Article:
Hadoop usage most typically begins with the desire to create new analytic applications fueled by data that was not previously being captured. While the specific application will be invariably unique to an industry, or organization, there are many similarities between the types of data.
Common types of Big Data:
- Social Media Data: Win customers’ hearts: With Hadoop, you can mine Twitter, Facebook and other social media conversations for sentiment data about you and your competition, and use it to make targeted, real-time, decisions that increase market share.
- Server Log Data: Fortify security and compliance: Security breaches happen. And when they do, your server logs may be your best line of defense. Hadoop takes server-log analysis to the next level by speeding and improving security forensics and providing a low cost platform to show compliance.
- Web Clickstream Data: Show them the way: How do you move customers on to bigger things – like submitting a form or completing a purchase? Get more granular with customer segmentation. Hadoop makes it easier to analyze, visualize and ultimately change how visitors behave on your website.
- Machine and Sensor Data:Gain insight from your equipment: Your machines know things. From out in the field to the assembly line floor – machines stream low – cost, always-on data. Hadoop makes it easier for you to store and refine that data and identify meaningful patterns, providing you with the insight to make proactive business decisions.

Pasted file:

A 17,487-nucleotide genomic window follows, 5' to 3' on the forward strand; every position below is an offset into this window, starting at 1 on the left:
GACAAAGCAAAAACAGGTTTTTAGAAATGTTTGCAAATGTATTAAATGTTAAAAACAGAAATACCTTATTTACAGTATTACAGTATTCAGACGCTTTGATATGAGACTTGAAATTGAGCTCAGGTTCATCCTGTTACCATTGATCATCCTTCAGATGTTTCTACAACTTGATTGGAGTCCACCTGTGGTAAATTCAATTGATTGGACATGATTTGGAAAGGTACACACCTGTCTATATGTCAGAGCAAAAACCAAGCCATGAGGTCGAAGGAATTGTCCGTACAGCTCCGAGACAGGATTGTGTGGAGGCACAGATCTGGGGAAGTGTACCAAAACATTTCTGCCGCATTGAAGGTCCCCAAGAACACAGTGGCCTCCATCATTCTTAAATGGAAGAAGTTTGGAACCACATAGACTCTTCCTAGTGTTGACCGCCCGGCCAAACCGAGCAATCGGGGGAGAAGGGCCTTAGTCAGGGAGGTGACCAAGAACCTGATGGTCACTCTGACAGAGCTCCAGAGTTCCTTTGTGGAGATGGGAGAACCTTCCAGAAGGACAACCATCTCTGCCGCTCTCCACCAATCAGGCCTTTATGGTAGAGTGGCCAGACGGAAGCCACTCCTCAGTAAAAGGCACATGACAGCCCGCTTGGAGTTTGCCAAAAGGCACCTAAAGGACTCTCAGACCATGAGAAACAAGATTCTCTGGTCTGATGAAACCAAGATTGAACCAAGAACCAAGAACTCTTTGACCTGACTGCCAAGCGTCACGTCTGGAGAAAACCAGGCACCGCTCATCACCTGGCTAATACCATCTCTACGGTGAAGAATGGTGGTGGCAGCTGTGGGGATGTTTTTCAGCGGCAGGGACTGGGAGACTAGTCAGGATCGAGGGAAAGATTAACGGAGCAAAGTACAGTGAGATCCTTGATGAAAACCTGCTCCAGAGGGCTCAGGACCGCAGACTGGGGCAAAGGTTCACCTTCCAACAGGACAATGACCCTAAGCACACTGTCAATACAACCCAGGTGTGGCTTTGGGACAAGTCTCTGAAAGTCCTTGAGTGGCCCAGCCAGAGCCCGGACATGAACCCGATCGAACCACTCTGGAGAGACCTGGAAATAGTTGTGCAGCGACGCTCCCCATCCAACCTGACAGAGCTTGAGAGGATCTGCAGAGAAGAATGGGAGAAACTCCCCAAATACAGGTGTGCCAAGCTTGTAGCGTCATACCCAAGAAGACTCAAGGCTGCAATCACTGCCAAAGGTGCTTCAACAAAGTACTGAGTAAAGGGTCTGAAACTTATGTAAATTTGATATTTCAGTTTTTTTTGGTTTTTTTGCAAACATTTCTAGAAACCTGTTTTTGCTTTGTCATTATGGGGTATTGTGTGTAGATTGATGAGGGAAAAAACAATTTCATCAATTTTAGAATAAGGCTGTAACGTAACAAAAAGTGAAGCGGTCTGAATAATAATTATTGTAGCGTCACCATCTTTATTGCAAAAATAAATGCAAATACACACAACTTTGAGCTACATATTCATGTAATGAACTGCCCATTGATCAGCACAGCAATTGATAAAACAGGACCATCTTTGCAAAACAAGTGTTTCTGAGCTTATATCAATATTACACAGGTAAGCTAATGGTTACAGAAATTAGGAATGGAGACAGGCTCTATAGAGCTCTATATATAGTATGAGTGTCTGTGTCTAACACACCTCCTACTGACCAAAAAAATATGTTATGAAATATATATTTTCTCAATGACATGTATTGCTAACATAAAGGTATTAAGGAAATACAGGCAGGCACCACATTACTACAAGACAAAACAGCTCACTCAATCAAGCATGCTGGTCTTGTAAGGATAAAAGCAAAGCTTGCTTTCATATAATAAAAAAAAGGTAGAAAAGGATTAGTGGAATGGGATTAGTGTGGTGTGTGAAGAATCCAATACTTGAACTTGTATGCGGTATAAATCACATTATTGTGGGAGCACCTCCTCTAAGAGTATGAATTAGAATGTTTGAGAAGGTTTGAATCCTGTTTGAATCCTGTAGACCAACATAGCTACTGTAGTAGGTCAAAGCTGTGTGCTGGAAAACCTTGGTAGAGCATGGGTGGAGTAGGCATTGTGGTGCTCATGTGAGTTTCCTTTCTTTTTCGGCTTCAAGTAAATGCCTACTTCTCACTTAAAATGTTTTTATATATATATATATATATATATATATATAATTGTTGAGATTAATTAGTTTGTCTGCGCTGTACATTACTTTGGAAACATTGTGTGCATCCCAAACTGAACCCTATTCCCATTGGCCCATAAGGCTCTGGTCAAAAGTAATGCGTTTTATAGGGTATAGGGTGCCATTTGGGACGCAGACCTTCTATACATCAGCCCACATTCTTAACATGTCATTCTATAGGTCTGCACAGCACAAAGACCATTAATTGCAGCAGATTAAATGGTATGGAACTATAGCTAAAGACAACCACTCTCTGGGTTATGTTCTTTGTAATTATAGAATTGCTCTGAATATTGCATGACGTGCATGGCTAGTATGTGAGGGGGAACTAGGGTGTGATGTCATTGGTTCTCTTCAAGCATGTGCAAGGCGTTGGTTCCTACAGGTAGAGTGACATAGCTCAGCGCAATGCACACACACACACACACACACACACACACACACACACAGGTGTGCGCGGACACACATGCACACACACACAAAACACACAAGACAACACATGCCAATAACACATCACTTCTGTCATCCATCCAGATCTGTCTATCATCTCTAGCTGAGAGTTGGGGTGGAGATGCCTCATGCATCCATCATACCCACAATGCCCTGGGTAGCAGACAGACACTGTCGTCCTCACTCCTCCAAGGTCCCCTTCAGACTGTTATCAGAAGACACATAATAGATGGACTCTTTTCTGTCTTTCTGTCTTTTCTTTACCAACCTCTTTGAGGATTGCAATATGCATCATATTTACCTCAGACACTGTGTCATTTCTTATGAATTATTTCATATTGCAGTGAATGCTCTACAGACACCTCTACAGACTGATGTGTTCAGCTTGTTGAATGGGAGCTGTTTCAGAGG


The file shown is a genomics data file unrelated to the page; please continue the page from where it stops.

- Geolocation Data: Profit from predictive analytics: Where is everyone? Geolocation data is plentiful, and that’s part of the challenge. The costs to store and process voluminous amounts of data often outweigh the benefits. Hadoop helps reduce data storage costs while providing value driven intelligence from asset tracking to predicting behavior to enable optimization.
Industry use cases of Hadoop
Advertisers use Apache Hadoop for confident Advertising & PromotionConsumers have never generated so much data on how they research, discuss and buy products. This new data is valuable for shaping and promoting a brand or product, but it doesn’t line up neatly to fit in pre-defined, tabular formats. Apache Hadoop brings this “new” data under analysis, by ingesting social media, clickstream, video and transaction data without requiring a pre – defined data schema. This new data can be joined with existing structured data sets for deeper sentiment analysis and targeted promotion.
Mine Grocery & Drug Store POS Data to Identify High-Value Shoppers
Interactive query with the Stinger Initiative and Apache Hive running on YARN help the company rapidly process terabytes of data to keep pace with a market that changes by the day. Manufacturers, retailers, and ad agencies use the combined analysis to position their brands or improve their retail experiences, particularly for high-value customers.
Financial companies use Hadoop
Banks, insurance companies and securities firms that store and process huge amounts of data in Apache Hadoop have better insight into both their risks and opportunities. Deeper analysis and insight can improve operational margins and protect against one-time events that might cause catastrophic losses.